Like many college freshmen, I started college without a major. The practical side of me was inclined to choose something like finance, figuring it might increase my chances of actually getting a job after graduation. But then I realized — I kind of hate math. I’ve just never been a numbers person, and I didn’t want to spend four years of college focusing on material I’d probably find frustratingly challenging and dull.
At the start of my sophomore year, I decided to pursue a major I knew I’d both enjoy and be good at: creative writing. When I told my parents, they were less than thrilled, and in a way, I kind of didn’t blame them. After all, while it seemed like an awesome idea in theory, there was the aftermath to think about. Would majoring in creative writing render me completely and utterly unemployable upon graduation? Would I be qualified to do anything … real?
Surprisingly, majoring in creative writing was more challenging than I initially anticipated. Many of my workshop classes were limited to five or six students, which meant I had to audition for most upper-level courses, and with that came the risk of not getting in. Thankfully I was accepted to the classes I needed, but I found myself repeatedly faced with writer’s block throughout my senior year, during which I was expected to churn out both an extensive poetry anthology and a 100-page memoir among other assignments.
The Working World
Once I graduated college, my creative writing major came in handy in helping me craft what I thought was a pretty respectable resume. But for a while, that was all my major seemed to be good for. Companies weren’t exactly hiring writers left and right, and magazines wanted people who studied journalism, not creative writing, which, in my case at least, was far more general.
I was beginning to lose hope when an opportunity arose to interview for an investor relations position at a hedge fund. The firm wanted someone with strong writing skills who understood financial concepts — and thankfully, that was me. Since I’d spent the summer before college working at an investment bank, where I was tasked with proofreading tons of financial documents, I’d grown familiar with many financial topics, though the fact that I’d opted to minor in business also helped.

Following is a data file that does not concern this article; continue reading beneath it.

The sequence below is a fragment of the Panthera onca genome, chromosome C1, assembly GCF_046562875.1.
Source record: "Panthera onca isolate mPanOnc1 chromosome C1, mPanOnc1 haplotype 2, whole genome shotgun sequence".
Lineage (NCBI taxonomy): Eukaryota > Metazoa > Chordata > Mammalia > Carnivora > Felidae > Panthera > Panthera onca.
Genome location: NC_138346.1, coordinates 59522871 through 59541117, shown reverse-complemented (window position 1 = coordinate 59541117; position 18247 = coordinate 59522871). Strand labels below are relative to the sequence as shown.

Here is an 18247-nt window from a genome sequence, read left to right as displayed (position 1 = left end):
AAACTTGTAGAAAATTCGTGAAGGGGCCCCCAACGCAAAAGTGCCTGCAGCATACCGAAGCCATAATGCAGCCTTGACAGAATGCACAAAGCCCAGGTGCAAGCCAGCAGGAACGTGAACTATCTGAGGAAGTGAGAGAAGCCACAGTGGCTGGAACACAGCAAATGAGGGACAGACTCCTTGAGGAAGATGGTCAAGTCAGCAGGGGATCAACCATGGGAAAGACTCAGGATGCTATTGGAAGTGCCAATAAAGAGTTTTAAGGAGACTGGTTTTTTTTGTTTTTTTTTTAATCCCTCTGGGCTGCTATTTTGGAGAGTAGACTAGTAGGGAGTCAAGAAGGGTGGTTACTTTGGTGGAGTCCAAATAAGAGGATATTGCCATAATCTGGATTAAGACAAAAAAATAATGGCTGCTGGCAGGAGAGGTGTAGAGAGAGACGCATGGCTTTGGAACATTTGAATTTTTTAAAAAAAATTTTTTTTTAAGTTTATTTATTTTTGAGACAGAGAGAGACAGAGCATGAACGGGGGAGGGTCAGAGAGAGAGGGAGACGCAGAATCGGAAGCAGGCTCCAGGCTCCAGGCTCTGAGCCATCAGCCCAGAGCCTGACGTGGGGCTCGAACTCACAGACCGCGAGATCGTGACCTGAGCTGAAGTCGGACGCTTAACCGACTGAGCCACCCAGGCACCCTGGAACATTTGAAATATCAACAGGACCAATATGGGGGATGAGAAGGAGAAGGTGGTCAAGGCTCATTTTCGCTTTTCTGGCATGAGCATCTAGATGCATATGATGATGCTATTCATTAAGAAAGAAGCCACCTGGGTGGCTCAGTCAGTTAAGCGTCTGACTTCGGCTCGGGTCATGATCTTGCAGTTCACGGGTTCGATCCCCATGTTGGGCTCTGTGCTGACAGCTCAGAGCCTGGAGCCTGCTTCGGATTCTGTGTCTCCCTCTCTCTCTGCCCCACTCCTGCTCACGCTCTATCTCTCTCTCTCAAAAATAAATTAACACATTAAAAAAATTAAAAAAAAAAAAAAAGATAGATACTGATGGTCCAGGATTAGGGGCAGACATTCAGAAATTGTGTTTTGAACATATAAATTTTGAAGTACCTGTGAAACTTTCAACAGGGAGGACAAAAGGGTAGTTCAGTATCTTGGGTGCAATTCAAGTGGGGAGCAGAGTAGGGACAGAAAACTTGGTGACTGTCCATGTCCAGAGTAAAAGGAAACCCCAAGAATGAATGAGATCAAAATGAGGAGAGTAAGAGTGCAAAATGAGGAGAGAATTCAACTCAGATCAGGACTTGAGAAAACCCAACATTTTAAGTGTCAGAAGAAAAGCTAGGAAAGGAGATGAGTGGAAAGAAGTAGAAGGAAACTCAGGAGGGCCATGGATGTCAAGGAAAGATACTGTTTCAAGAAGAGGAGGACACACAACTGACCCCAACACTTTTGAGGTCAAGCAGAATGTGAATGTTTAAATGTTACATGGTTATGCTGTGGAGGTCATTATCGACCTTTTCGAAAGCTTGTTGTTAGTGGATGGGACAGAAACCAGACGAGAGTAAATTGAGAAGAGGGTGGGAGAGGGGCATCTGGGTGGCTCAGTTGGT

After working at the hedge fund, I branched out into the freelance world. I snagged a few steady online writing gigs and quickly found a niche in content and product development. In fact, what was supposed to be a temporary content development job at an electronics company turned into a longer-term role in which I actually got to design toys. After that, I was hired by an online marketing company and put in charge of content.
When I had kids and the time came to trade in full-time work for part-time gigs, I was able to pick back up on the freelance front, and these days, I work as much as possible but mostly on my own schedule. In hindsight, majoring in creative writing was actually a smart move because it set the stage for a flexible career that allows me to balance work and family life. Had I majored in something like finance, I’d perhaps be making more money (probably a lot more), but I don’t think I’d be as happy.
So to all the people who mocked or lectured me about my supposedly useless major, there you have it: I may not have chosen the most lucrative subject to study, but it wound up paying off in more ways than one.
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